Forest Fires And Turtle Eggs On The Outer Banks

With all of my business obligations taken care of, I have nothing better to do but enjoy my last few weeks on the Outer Banks. Each day seems to present me with a new experience. Yesterday, when I left the house to meet a friend for lunch I smelled smoke. A bit later, when I left the restaurant, the smell of smoke was even more pervasive and ash was floating through the air. Strange, I thought, but I dismissed it as probably a house on fire.

This morning I woke to a view of dense fog hanging over the treetops and curling its fingers through the shrubbery in my back yard. How pretty, I thought, until I stepped outside and again smelled smoke. This time it was much stronger and I realized that instead of fog, I was looking at smoke.

Since I have no TV and get poor Internet reception with my AirCard way back in the woods where my house is located, I drove to my favorite local coffee shop, the Front Porch Cafe, to find out what was up. On the way I passed the entrance to the Nature Conservancy at Nags Head Woods. A slight movement by the side of the road caught my eye, and I backed up to check it out. Pressed up against the concrete curb bordering the entrance to the Nature Conservancy was an enormous Eastern Carolina Box Turtle. She was leaning against the curb, using it as leverage in order to dig a hole with her back legs in preparation for laying her eggs.

Fascinated, I parked the car and walked back to watch her. Turtle legs are not made for digging and she was having a hard time of it, but she persevered. It soon became apparent that she was not digging a hole. She was painstakingly covering a hole that she had previously dug, where, I assume, she had deposited her eggs. With each thrust of her body against the curb, her flippers shoved another teaspoonful of dirt over the hole. In the fifteen minutes I observed her, she was able to add perhaps a half inch to the mound. It was painful to watch. I can only imagine how many hours she spent digging the hole and laying her eggs before I happened along. Suddenly, the turtle decided that the nest was secure enough. Turning away from the curb, she lumbered across the road, heaved her body up the embankment, struggled through some thick vegetation to the top of a slight hill, then crawled/slid down a gully until she plopped into the inky black waters of the swamp pond where she undoubtedly lives.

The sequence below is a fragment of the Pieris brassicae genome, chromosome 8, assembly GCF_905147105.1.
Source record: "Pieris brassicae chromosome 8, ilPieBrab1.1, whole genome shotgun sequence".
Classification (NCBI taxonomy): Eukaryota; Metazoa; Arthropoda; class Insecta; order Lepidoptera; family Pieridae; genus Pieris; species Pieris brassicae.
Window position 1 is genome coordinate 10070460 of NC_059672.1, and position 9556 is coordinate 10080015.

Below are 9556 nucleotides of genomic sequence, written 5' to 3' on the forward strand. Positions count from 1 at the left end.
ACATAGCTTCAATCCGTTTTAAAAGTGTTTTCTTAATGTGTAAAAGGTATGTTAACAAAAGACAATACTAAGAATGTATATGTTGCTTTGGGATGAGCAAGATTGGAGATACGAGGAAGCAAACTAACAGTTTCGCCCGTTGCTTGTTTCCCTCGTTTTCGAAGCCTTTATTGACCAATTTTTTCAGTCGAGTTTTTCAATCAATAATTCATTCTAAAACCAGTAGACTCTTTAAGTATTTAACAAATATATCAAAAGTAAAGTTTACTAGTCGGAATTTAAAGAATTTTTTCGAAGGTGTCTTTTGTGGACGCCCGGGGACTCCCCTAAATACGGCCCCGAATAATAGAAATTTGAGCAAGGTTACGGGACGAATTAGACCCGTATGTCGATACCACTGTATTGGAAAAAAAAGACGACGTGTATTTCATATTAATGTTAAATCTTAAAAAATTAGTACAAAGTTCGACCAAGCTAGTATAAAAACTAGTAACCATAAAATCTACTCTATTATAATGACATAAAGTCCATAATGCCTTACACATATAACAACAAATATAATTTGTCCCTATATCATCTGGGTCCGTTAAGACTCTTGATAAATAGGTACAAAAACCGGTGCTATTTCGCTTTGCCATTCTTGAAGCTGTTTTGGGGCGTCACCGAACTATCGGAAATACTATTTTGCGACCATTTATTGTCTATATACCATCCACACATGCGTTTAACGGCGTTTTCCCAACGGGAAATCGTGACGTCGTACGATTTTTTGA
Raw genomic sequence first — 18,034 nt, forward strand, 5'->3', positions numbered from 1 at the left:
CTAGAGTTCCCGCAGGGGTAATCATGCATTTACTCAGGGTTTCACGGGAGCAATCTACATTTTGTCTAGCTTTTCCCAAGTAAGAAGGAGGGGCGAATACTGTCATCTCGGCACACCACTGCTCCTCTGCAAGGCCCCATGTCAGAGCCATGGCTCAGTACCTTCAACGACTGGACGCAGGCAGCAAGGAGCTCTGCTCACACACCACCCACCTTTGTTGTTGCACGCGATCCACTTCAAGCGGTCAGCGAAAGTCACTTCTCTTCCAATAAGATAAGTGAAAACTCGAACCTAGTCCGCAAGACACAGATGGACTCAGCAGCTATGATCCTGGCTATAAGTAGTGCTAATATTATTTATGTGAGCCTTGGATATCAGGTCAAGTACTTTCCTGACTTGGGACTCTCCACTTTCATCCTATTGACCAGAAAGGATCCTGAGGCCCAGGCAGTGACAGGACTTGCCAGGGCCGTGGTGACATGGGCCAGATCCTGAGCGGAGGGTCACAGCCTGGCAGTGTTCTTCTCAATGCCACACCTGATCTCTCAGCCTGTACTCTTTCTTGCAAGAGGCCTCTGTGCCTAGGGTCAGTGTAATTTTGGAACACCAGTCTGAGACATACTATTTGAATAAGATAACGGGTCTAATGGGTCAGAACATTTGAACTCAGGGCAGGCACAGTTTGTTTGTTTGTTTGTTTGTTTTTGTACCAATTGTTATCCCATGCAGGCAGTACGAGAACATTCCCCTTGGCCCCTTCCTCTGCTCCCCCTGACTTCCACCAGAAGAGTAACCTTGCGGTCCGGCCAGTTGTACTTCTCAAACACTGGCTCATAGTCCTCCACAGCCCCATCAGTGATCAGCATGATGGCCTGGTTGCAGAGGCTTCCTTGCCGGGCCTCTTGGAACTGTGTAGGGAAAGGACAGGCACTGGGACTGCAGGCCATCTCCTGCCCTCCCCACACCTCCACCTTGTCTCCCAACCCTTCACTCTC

At the Front Porch Cafe I ordered my usual Americano and a muffin, then grabbed a seat at the big table, where the locals were gossiping and solving the world’s problems. I soon learned that nearly 30,000 acres are burning at Pocosin Lakes National Wildlife Refuge, located 45 miles to the west. The wind is carrying smoke not only to the Outer Banks of North Carolina, but also to Virginia Beach, Virginia, located more than 75 miles north of the fire. The fire was started by lightning Sunday at the wildlife refuge and gradually spread during the week because of dry conditions and extremely flammable peat soil that is so prevalent throughout the swampy, coastal lowlands. One peat moss catches fire it is extremely difficult to put out, since the fire migrates to deposits located deep underground. Because of this, officials estimate the fire could last two months or more unless the area gets substantial rainfall.

Forest fires and turtle eggs, all in the same day. In all the years I lived here, I’ve never seen things like these. It’s as if the Universe knows I will soon be leaving the Outer Banks for good and is treating me to once-in-a-lifetime experiences. I wonder what tomorrow holds.

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